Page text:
Oakley offered to raise a regiment of sharpshooting women to fight in the Spanish-American War.
As the drums of war sounded on April 5, 1898, Oakley penned a note to President William McKinley on her custom letterhead, which showed her toting a gun while riding a bike and touted her as “America’s Representative Lady Shot.” The performer told the president that she felt confident that his good judgment would prevent war from breaking out between the United States and Spain before adding: “But in case of such an event I am ready to place a company of fifty lady sharpshooters at your disposal. Every one of them will be an American and as they will furnish their own arms and ammunition will be little if any expense to the government.” That offer and a similar one Oakley made during World War I were not accepted.
She sued William Randolph Hearst for libel and forced him to pay $27,000.
On August 11, 1903, two of Hearst’s Chicago newspapers reported that a destitute Oakley had been arrested for stealing a pair of men’s pants to pay for her cocaine addiction. In spite of the fact that Oakley hadn’t been in Chicago since the previous winter, newspapers across the country reprinted the story. The truth was that the woman who was arrested was a burlesque dancer posing as Oakley. Although most newspapers printed retractions, Oakley vowed that “someone will pay for this dreadful mistake.” She spent the next six years filing suit against 55 newspapers in the largest libel action the country had ever seen. She won or settled 54 of those suits, including the judgment against Hearst.
She competed at Wimbledon.
Before Wimbledon became world-famous for its annual tennis tournament, the London suburb was better known in sporting circles for hosting England’s biggest shooting event of the summer. While appearing with Buffalo Bill’s Wild West show in London to celebrate Queen Victoria’s Golden Jubilee, Oakley took part in the rifle competition on Wimbledon Common on July 20, 1887, as the Prince of Wales, the future King Edward VII, watched from the crowd. Although she was more proficient with a shotgun than a rifle, the London Evening News reported Oakley was “far and away” the best shot in the show, surpassing the performance of her rival Lillian Smith.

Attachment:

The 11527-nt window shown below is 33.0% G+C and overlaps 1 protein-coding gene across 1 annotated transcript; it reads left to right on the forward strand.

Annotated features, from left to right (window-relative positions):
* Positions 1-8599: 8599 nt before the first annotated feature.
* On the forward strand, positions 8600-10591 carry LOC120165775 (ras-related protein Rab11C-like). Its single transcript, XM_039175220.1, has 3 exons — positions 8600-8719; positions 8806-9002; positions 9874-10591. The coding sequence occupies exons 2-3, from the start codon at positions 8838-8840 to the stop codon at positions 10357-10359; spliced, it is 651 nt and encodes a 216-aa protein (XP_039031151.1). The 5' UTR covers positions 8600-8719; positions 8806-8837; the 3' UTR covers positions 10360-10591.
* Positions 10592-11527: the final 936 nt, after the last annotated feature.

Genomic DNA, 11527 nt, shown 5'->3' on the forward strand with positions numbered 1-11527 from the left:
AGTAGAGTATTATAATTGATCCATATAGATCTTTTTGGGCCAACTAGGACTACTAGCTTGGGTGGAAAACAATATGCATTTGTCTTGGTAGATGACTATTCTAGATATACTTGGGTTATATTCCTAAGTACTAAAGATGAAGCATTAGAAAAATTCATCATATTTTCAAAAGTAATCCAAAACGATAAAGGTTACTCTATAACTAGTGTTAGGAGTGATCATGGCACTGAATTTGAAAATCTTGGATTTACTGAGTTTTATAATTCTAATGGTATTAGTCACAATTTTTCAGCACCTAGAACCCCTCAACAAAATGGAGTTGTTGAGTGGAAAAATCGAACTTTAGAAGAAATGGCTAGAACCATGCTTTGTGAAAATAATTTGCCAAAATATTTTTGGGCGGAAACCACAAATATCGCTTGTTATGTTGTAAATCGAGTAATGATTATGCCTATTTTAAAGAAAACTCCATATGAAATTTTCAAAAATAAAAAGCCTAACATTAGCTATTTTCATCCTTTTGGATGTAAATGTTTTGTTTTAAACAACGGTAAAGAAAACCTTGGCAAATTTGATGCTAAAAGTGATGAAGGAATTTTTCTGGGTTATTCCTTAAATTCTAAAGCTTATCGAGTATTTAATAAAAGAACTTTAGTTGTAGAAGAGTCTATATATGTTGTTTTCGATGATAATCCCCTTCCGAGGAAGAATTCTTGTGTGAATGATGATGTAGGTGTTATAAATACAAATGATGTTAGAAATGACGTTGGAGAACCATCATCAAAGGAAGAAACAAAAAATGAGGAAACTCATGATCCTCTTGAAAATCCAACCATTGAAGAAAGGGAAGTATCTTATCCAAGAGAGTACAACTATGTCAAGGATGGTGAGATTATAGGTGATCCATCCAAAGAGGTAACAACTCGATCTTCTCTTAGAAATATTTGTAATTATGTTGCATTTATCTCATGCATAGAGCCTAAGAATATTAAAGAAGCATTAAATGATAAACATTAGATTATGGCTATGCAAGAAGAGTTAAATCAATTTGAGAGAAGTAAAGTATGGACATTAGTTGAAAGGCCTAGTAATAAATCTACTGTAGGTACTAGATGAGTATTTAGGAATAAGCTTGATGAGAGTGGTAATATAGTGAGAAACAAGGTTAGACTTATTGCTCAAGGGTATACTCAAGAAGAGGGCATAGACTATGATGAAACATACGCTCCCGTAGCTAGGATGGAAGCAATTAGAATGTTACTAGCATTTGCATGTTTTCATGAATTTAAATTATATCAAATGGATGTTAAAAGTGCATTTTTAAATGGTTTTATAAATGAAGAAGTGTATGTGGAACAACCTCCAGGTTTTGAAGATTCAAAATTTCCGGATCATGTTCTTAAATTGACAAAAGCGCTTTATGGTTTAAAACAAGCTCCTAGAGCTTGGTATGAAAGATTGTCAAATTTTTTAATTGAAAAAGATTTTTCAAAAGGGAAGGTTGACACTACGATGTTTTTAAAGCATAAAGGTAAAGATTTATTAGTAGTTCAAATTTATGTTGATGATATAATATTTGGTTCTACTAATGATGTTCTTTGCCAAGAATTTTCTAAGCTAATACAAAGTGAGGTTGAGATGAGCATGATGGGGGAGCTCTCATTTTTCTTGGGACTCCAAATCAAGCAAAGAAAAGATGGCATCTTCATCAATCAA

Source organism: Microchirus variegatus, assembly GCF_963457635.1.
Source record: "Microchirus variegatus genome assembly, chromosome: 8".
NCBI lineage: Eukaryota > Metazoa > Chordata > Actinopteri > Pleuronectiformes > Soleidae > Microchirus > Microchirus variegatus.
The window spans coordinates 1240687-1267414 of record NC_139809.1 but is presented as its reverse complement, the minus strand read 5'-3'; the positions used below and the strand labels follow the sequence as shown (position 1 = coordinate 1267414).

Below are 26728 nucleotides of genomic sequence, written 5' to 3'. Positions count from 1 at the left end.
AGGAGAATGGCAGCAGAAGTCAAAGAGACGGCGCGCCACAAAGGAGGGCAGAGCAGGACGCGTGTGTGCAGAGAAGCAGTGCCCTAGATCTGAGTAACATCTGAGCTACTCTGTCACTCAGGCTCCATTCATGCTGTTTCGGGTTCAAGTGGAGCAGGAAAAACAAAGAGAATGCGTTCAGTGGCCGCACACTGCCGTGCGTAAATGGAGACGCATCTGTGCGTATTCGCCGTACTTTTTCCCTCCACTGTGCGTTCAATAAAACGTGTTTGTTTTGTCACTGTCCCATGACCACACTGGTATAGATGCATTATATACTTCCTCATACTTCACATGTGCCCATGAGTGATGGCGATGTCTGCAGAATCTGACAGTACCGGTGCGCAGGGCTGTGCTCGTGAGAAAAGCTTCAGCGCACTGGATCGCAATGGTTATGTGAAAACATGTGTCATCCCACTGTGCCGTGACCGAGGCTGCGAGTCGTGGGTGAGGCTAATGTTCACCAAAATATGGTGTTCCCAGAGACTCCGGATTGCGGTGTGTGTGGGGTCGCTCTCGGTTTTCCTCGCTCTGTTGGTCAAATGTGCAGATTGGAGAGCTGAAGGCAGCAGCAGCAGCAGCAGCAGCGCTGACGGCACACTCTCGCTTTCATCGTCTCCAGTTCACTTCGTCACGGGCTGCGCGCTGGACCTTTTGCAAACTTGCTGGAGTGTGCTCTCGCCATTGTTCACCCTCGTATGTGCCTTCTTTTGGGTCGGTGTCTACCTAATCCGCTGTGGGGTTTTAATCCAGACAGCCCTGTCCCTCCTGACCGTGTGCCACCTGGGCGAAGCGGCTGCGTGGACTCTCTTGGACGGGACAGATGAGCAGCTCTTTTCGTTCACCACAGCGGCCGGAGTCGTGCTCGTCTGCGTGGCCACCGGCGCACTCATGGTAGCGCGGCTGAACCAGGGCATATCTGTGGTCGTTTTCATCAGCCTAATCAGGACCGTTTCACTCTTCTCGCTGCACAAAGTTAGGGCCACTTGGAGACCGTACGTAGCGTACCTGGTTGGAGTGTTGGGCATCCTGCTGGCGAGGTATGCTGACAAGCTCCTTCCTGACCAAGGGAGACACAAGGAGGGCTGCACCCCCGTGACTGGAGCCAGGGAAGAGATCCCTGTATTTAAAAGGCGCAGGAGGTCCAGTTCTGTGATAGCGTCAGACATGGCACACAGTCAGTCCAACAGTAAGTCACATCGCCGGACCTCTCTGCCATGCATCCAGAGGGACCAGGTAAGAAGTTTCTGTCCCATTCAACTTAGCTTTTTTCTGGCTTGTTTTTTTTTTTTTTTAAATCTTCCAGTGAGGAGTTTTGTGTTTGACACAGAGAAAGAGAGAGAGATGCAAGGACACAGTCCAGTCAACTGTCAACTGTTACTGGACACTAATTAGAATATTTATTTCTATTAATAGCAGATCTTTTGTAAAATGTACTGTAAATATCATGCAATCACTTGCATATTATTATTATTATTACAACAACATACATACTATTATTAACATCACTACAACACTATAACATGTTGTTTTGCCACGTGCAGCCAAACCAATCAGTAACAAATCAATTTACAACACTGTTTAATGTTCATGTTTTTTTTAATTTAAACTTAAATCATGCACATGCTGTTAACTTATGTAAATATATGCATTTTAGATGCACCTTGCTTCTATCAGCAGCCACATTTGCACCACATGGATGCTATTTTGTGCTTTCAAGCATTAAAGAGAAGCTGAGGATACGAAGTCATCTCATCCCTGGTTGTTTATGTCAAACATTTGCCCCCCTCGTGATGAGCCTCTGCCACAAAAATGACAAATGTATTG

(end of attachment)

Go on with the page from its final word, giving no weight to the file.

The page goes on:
She was not an advocate for women’s suffrage.
Throughout Oakley’s life, she campaigned for equal pay for equal work. Although vocal in battling discrimination in the economic arena and advocating the participation of women in the military, she did not speak out for the right of women to vote. She hedged that the concept was acceptable “if only the good women voted.”
Her name is synonymous with free tickets.
In the late 1800s and early 1900s, ushers traditionally punched a hole or two in free tickets to the circus, theater or sporting events in order to differentiate them from those of paying customers when tabulating receipts. The pock-marked tickets resembled the playing cards that Oakley would shoot holes through during her performances, which led to free admissions being referred to as “Annie Oakleys.” According to the Dickson Baseball Dictionary, the term also became a part of baseball lingo to refer to a walk because it was a “free pass” to first base.